Kadner: Robbins resident says, ‘This is our home’
By Phil Kadner email@example.com October 20, 2013 9:58PM
Updated: November 22, 2013 6:29AM
Charles White was a teenager when, with the help of his father and brother more than 50 years ago, he dug the hole for the foundation of his home in Robbins.
“We used shovels,” he said. “We had an old station wagon we used to haul the rocks and boulders out. We built the entire house from the foundation up. Sometimes, when it would rain, the dirt would turn to mud and fill up that hole and we would have to dig it all out again.”
White’s home took center stage at a news conference held by U.S. Rep. Bobby Rush (D-1st) on Sunday afternoon.
The congressman called a plan by a private company to take “35 percent of the land” in Robbins to build a limestone quarry and underground mine “a dirty, dirty, rotten deal” and told a cheering crowd of hundreds of Robbins residents he would stop it.
“Hell, no, we won’t go!” Rush urged the crowd to chant, punching his fist into the air.
White told me his home is over the underground mine ALM Resources plans to build, part of a development that would cover more than 300 acres and eventually include a concrete mixing and asphalt facility.
The company wants the state to approve quick-take legislation so that it can level more than 100 single-family homes, along with businesses and churches.
Rush vowed to bring Gov. Pat Quinn out to White’s house and challenged him to veto any legislation that would pass the Illinois Legislature.
As for White, he calls the plan “a bad deal for the people of Robbins.”
“Must of the people out here, like us, built their homes by hand,” White said. “They’re senior citizens now. Their mortgages are all paid off. Even if they get a decent deal for their land, where are they going to buy a home mortgage free. It ain’t going to happen.”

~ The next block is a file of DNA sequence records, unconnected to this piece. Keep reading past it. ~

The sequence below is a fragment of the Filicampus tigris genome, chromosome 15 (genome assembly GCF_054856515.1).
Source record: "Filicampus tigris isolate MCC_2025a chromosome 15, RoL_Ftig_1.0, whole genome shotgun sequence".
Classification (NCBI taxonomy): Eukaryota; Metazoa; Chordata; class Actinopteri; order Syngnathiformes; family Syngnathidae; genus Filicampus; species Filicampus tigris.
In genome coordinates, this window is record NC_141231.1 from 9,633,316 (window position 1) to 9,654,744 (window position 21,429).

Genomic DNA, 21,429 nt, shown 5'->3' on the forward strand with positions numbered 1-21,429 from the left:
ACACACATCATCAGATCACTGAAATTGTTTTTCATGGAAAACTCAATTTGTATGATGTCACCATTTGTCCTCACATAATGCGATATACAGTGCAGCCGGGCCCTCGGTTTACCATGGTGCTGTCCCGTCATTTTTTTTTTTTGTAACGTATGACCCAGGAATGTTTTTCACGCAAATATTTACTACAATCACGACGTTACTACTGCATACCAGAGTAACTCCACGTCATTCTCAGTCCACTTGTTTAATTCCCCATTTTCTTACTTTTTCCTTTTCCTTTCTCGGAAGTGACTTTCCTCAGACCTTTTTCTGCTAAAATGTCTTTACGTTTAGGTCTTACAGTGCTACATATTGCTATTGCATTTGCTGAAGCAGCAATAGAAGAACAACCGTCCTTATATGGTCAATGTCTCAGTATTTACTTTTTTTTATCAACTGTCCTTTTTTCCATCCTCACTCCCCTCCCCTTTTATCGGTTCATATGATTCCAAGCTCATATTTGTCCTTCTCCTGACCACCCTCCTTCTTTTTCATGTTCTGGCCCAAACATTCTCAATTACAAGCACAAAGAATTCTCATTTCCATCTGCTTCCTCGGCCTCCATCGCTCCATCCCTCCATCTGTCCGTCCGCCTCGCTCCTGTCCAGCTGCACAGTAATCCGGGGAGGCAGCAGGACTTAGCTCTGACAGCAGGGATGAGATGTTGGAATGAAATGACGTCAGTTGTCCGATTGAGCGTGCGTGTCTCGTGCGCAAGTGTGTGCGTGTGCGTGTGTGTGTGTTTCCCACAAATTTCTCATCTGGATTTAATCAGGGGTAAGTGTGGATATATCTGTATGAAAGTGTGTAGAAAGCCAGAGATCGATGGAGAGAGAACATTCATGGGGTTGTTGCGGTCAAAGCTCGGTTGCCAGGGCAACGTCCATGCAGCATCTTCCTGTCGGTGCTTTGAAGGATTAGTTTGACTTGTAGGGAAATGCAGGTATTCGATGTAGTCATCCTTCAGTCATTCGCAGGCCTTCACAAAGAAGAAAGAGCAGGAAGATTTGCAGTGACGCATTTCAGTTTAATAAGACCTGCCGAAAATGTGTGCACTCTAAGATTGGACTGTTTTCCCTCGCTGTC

White is in a wheelchair today, paralyzed from the chest down.
“Someone broke into my house at night and I tried to stop him,” White said, noting that was nearly 20 years ago and he lived in a different suburb, Bellwood, at the time. “He had a gun and a did my best, but it wasn’t good enough. He shot me five times. I’m lucky to be alive. Got no complaints. I can do just about anything I want.
“But I couldn’t work anymore so I came back here. My father always said, when we were building this place, it was going to be a home for the entire family forever. Anyone could come back here and live if they needed a place to stay. And, it turns out, that’s just what has happened for me.”
“The whole family, kids, grandchildren, we have Thanksgiving and Christmas here every year,” White said. “My father, he was really my stepfather but he raised me from the time I was knee-high to a grasshopper. His name was Leon G. Scott. He worked for Western Electronic as a furnace operator.
“He didn’t know anything about construction, but he took out books on how to do it and studied them. He drew up some plans for the house and took them to an architect and had him draw up some blueprints.”
“And for two years we worked on this house,” White said. “Well, the boys worked on the house, the girls didn’t have to. My father would spend every hour away from work here, working until it was so dark he couldn’t see anymore.